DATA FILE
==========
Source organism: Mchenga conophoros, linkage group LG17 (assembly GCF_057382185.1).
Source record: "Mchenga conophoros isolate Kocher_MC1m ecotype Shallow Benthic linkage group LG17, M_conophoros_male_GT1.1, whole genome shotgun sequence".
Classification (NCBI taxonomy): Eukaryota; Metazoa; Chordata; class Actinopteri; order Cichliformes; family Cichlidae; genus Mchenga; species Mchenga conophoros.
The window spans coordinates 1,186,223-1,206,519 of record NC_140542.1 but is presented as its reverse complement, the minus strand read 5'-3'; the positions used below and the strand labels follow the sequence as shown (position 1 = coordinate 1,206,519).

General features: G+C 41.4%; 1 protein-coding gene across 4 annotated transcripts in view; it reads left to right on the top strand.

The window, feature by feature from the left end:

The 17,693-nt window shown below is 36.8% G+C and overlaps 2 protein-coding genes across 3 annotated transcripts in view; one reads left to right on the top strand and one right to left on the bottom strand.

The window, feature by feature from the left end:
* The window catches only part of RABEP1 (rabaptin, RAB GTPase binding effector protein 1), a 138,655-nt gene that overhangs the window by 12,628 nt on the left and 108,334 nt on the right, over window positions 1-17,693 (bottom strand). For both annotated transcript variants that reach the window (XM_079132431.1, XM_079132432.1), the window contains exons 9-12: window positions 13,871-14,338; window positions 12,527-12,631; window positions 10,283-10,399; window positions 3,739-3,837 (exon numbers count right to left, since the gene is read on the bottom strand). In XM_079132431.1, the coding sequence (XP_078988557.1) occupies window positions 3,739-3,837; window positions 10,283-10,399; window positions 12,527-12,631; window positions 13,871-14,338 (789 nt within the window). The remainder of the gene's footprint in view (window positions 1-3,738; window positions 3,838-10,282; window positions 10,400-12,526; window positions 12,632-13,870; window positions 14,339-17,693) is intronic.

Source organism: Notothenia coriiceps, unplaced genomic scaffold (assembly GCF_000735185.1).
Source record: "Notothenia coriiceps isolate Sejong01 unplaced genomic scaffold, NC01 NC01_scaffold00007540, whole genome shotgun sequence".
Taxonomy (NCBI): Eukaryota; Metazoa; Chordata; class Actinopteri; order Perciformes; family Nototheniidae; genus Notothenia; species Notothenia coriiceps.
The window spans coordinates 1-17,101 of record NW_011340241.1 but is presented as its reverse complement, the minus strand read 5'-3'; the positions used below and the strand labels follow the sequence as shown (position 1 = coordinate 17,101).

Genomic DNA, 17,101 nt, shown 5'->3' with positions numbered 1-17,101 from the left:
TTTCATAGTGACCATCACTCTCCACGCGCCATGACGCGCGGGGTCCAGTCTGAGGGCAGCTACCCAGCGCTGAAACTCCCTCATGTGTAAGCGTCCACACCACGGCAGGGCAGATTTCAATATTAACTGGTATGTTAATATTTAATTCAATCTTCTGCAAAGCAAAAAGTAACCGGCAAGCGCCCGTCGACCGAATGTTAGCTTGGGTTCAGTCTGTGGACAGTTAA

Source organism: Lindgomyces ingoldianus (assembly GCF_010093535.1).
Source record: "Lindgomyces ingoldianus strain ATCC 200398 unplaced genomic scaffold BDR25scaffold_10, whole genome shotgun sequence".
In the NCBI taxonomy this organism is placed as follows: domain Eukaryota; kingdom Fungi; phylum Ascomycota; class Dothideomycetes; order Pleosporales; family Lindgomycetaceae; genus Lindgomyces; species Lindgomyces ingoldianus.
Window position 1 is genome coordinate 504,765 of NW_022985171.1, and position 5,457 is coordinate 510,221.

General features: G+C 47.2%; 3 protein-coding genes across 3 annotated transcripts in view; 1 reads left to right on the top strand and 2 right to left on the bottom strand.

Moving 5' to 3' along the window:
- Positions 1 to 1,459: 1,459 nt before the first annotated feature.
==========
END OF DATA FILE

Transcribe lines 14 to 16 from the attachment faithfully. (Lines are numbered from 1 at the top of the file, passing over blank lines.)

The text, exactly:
Genomic DNA, 17,101 nt, shown 5'->3' with positions numbered 1-17,101 from the left:
TTTCATAGTGACCATCACTCTCCACGCGCCATGACGCGCGGGGTCCAGTCTGAGGGCAGCTACCCAGCGCTGAAACTCCCTCATGTGTAAGCGTCCACACCACGGCAGGGCAGATTTCAATATTAACTGGTATGTTAATATTTAATTCAATCTTCTGCAAAGCAAAAAGTAACCGGCAAGCGCCCGTCGACCGAATGTTAGCTTGGGTTCAGTCTGTGGACAGTTAA

Source organism: Lindgomyces ingoldianus (assembly GCF_010093535.1).